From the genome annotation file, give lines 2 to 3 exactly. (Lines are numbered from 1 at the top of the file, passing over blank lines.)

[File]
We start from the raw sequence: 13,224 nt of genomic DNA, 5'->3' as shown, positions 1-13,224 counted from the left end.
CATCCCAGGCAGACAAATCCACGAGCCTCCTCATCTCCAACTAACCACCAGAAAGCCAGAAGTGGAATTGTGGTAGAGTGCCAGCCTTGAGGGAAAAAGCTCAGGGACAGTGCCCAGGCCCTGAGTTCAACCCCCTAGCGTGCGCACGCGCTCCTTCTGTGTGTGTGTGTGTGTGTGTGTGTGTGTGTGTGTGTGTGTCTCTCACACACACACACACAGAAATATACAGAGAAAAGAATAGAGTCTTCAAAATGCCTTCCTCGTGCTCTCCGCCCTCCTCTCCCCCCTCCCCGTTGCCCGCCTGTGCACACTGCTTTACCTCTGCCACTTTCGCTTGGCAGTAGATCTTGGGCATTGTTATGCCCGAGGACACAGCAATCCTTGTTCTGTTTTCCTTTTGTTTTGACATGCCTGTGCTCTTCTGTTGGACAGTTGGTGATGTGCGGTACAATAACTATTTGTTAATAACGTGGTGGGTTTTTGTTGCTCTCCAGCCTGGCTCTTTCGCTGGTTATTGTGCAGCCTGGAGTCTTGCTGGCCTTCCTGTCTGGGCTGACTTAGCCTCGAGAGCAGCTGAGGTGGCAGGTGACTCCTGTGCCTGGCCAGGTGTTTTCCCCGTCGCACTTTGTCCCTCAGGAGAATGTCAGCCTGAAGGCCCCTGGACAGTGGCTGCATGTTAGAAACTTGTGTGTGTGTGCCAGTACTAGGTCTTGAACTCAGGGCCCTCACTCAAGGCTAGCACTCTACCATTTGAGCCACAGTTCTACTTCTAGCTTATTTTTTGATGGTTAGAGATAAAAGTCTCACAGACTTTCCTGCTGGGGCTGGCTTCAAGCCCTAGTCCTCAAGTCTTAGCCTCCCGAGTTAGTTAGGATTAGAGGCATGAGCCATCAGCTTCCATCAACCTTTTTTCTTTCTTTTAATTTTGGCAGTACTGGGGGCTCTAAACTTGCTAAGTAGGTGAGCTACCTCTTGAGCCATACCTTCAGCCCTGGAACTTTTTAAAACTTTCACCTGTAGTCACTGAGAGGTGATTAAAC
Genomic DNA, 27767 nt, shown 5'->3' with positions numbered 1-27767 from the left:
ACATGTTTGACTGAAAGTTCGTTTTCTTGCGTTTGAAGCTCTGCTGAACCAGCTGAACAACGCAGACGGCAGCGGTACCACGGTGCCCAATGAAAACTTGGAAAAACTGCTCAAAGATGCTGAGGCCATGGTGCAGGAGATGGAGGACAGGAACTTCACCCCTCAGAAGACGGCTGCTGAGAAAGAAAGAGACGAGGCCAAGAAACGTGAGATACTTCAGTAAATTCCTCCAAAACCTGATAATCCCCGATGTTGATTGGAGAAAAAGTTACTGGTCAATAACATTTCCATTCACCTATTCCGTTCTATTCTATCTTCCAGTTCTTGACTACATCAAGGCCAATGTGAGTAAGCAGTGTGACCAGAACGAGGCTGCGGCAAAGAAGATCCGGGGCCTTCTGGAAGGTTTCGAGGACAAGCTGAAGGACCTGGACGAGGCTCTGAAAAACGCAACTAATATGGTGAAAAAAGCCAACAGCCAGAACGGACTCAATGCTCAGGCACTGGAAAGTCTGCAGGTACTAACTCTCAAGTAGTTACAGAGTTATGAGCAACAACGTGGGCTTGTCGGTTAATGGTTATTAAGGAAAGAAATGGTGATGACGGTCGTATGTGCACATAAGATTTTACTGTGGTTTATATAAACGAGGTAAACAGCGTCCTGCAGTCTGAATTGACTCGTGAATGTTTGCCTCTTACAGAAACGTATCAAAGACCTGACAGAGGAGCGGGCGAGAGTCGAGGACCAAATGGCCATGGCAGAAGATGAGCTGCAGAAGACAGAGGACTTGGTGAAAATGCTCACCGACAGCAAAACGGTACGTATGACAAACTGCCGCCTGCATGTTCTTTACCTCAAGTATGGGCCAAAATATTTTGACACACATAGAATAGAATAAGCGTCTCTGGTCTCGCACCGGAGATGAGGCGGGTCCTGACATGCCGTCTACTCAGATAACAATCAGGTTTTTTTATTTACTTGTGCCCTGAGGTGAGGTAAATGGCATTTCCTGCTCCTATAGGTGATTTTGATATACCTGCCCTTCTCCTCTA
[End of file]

CATCCCAGGCAGACAAATCCACGAGCCTCCTCATCTCCAACTAACCACCAGAAAGCCAGAAGTGGAATTGTGGTAGAGTGCCAGCCTTGAGGGAAAAAGCTCAGGGACAGTGCCCAGGCCCTGAGTTCAACCCCCTAGCGTGCGCACGCGCTCCTTCTGTGTGTGTGTGTGTGTGTGTGTGTGTGTGTGTGTGTGTGTCTCTCACACACACACACACAGAAATATACAGAGAAAAGAATAGAGTCTTCAAAATGCCTTCCTCGTGCTCTCCGCCCTCCTCTCCCCCCTCCCCGTTGCCCGCCTGTGCACACTGCTTTACCTCTGCCACTTTCGCTTGGCAGTAGATCTTGGGCATTGTTATGCCCGAGGACACAGCAATCCTTGTTCTGTTTTCCTTTTGTTTTGACATGCCTGTGCTCTTCTGTTGGACAGTTGGTGATGTGCGGTACAATAACTATTTGTTAATAACGTGGTGGGTTTTTGTTGCTCTCCAGCCTGGCTCTTTCGCTGGTTATTGTGCAGCCTGGAGTCTTGCTGGCCTTCCTGTCTGGGCTGACTTAGCCTCGAGAGCAGCTGAGGTGGCAGGTGACTCCTGTGCCTGGCCAGGTGTTTTCCCCGTCGCACTTTGTCCCTCAGGAGAATGTCAGCCTGAAGGCCCCTGGACAGTGGCTGCATGTTAGAAACTTGTGTGTGTGTGCCAGTACTAGGTCTTGAACTCAGGGCCCTCACTCAAGGCTAGCACTCTACCATTTGAGCCACAGTTCTACTTCTAGCTTATTTTTTGATGGTTAGAGATAAAAGTCTCACAGACTTTCCTGCTGGGGCTGGCTTCAAGCCCTAGTCCTCAAGTCTTAGCCTCCCGAGTTAGTTAGGATTAGAGGCATGAGCCATCAGCTTCCATCAACCTTTTTTCTTTCTTTTAATTTTGGCAGTACTGGGGGCTCTAAACTTGCTAAGTAGGTGAGCTACCTCTTGAGCCATACCTTCAGCCCTGGAACTTTTTAAAACTTTCACCTGTAGTCACTGAGAGGTGATTAAAC
Genomic DNA, 27767 nt, shown 5'->3' with positions numbered 1-27767 from the left: